On the eve of a three-day spiritual retreat for participants in the assembly of the Synod of Bishops, Pope Francis prayed that members of the Church may embrace silence to listen to the voice of God and one another.

‘Silence, in the ecclesial community, makes fraternal communication possible, where the Holy Spirit draws together points of view,’ the pope said to members of the synod, Christian leaders and young people in St Peter’s Square on 30 September. ‘To be synodal is to welcome one another like this, in the knowledge that we all have something to share and to learn, gathering together to listen to the spirit of truth in order to know what the Lord is saying to the churches.’

Synod participants were scheduled to spend three days together at a spiritual retreat outside Rome before the synod assembly formally opens on 4 October.

Seated before the San Damiano cross, in front of which St Francis of Assisi said he heard Jesus tell him to ‘rebuild my church’, Pope Francis prayed that ‘the synod be a “kairos” (moment) of fraternity, a place where the Holy Spirit will purify the Church from gossip, ideologies and polarisation.’

Alongside Pope Francis were the leaders of 12 Christian churches and communities, including Orthodox Ecumenical Patriarch Bartholomew of Constantinople, Anglican Archbishop Justin Welby of Canterbury, Syriac Orthodox Patriarch Ignatius Aphrem II and the Rev Anne Burghardt, general secretary of the Lutheran World Federation. Some 4,700 young people from 51 countries and belonging to different Christian traditions were also present in the square, according the ecumenical Taizé Community, which organised the event. The Vatican said some 18,000 in total were present.

Many of the young participants in the prayer vigil completed a pilgrimage through Rome, walking to St Peter’s Square after a time of praise and worship at the Basilica of St John Lateran, the cathedral of the diocese of Rome, on the other side of the city.

Pope Francis told the group that just as silence is necessary to listen to the different perspectives that exist within the Catholic Church, ‘silence is essential for the journey of Christian unity.’

Silence ‘is fundamental to prayer, and ecumenism begins with prayer and is sterile without it,’ he said.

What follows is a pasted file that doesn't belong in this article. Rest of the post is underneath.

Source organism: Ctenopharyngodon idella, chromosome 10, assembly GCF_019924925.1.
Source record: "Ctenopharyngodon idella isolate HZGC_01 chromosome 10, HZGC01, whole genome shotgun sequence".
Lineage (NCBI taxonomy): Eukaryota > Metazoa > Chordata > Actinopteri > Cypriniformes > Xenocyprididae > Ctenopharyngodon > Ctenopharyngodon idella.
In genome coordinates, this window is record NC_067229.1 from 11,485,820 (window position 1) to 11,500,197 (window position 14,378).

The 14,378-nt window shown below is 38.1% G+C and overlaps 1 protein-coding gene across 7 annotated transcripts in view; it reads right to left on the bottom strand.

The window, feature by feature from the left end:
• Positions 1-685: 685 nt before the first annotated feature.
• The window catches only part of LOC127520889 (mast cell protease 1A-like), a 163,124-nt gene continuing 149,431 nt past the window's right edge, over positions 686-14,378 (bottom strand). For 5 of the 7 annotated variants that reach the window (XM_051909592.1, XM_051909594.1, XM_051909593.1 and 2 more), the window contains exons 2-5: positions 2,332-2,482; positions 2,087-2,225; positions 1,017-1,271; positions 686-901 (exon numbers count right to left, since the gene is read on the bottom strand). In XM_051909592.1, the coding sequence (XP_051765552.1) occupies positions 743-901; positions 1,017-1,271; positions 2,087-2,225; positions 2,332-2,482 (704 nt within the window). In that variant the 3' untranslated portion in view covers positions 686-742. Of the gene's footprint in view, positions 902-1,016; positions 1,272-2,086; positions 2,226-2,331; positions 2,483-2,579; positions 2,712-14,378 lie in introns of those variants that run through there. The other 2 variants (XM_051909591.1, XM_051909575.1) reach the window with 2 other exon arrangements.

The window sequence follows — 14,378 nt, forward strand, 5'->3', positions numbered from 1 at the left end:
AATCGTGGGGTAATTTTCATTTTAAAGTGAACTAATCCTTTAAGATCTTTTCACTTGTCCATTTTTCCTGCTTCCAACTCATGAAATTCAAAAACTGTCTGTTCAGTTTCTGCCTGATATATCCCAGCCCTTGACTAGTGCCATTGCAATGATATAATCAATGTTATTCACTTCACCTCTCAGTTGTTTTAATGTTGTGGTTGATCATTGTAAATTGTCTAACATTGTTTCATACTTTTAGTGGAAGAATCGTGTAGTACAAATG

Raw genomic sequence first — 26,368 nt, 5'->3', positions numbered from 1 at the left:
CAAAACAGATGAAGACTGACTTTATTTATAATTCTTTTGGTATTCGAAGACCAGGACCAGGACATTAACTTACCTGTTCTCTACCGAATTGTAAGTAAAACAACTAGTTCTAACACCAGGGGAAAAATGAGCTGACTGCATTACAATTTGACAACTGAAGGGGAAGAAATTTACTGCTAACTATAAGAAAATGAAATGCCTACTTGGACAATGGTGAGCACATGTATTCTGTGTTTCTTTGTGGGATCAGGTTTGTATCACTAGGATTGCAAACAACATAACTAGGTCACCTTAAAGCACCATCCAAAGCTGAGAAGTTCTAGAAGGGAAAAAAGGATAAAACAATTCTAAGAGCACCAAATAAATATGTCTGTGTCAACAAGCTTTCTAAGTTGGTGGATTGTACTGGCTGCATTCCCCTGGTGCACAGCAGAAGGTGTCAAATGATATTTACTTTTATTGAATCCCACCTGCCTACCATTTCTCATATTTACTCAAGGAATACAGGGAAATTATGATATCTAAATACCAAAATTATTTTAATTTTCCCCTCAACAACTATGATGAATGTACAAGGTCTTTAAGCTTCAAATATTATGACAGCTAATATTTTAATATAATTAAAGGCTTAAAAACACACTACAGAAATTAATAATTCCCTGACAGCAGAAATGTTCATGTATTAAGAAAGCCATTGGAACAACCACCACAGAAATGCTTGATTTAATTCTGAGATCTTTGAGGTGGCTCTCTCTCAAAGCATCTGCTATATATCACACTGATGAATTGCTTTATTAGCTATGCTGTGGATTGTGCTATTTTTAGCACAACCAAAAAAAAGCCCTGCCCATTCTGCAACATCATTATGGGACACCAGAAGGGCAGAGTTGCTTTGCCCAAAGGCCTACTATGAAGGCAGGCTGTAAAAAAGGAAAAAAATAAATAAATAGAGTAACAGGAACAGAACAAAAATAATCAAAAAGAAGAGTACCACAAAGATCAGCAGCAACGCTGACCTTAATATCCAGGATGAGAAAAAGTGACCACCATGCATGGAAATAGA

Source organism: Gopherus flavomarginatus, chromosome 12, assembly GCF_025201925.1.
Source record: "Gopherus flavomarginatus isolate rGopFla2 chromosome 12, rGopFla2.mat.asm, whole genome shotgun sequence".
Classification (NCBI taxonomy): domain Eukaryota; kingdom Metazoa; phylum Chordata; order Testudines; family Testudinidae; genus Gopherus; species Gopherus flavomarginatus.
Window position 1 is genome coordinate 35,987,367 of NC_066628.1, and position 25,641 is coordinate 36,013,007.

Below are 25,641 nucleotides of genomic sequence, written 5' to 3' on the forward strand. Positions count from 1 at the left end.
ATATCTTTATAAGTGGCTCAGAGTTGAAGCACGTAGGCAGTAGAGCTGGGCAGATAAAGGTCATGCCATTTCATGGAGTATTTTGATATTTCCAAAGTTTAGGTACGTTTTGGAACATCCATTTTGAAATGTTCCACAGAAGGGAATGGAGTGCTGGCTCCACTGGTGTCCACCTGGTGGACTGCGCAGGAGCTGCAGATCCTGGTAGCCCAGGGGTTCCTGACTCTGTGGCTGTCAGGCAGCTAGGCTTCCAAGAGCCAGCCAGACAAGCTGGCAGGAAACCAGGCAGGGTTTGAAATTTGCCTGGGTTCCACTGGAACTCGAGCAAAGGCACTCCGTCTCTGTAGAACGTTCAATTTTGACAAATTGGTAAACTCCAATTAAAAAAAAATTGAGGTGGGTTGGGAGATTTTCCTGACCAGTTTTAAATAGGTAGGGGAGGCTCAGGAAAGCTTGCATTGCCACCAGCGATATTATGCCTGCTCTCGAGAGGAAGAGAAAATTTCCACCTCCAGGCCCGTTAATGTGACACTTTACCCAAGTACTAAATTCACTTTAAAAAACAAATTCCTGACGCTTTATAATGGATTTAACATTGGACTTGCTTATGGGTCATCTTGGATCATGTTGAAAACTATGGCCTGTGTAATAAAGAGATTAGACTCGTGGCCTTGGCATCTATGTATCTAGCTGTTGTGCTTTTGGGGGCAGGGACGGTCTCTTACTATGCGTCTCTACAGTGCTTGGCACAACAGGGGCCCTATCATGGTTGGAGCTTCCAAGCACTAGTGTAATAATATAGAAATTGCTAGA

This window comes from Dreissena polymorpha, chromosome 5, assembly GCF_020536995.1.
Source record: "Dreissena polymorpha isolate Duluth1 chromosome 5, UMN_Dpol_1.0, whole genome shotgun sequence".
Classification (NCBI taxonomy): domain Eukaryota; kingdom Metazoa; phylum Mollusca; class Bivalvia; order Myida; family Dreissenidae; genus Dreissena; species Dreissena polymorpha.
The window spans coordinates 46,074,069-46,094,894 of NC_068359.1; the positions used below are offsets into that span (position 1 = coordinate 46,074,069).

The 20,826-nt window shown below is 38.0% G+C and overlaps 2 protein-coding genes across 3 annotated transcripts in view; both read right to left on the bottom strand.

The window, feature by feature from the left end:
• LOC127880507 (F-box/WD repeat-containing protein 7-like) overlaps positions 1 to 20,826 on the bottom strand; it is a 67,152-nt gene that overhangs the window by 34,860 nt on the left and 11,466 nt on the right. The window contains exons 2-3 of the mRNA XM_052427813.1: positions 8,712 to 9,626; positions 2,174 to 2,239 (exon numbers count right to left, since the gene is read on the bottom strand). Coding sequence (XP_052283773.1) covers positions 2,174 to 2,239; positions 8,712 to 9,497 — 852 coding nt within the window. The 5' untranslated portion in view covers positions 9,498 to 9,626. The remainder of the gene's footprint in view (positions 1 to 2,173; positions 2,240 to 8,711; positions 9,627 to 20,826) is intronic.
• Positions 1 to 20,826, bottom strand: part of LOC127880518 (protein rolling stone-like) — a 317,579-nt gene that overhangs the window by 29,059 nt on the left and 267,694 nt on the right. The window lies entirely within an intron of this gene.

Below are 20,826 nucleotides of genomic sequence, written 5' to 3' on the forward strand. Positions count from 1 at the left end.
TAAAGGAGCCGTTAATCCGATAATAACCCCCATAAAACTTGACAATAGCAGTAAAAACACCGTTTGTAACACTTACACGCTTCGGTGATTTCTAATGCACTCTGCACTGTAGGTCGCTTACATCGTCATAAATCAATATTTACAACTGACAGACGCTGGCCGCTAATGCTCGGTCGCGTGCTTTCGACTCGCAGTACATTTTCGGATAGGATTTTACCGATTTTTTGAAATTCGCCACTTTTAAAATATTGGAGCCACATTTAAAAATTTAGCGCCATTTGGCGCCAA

The more we turn together to the Lord in prayer, the more we feel that it is he who purifies us and unites us beyond our differences.

To put the vigil’s message into action, eight minutes of silence was observed in the ornate square, which was decorated with Dutch flowers. Earlier in the day, Pope Francis had created 21 new cardinals at a consistory in the square.

The pope noted that the silence that fell upon the square was ‘not an empty silence, but a moment filled with faith, expectation and readiness.’

‘In a world full of noise, we are no longer accustomed to silence; indeed sometimes we struggle with it, because silence forces us to face God and ourselves,’ he said. ‘Yet it lies at the foundation of the word and of life.’

Before the vigil, young people from Lebanon, Indonesia and Slovenia shared their experiences of participating in the Catholic Church’s synodal journey. Tilen from Slovenia shared that he was struck by how a single question could start an ‘all-night series of listening, disagreeing, growing and seeing how taking the time to listen to each other helped us to go deeper.’

Ukrainian children dressed in traditional outfits and Nigerian musicians performed before the vigil, which was accompanied by music from the Taizé Community.

Joined at the centre of the stage by the other church leaders, Pope Francis closed the prayer vigil by praying that the Holy Spirit would fill the synod participants with ‘wisdom and courage in order to be servants of communion and bold witnesses of your forgiveness in today’s world.’

Banner image: Pope Francis and other Christian leaders give their blessing at the end of an ecumenical prayer vigil in St Peter’s Square on 30 September, ahead of the assembly of the Synod of Bishops. From the left are the Rev Ann Burghardt, general secretary of the Lutheran World Federation, and Anglican Archbishop Justin Welby of Canterbury. To the right of the pope are Orthodox Ecumenical Patriarch Bartholomew of Constantinople and Syriac Orthodox Patriarch Ignatius Aphrem II. (Photo by Lola Gomez for CNS.)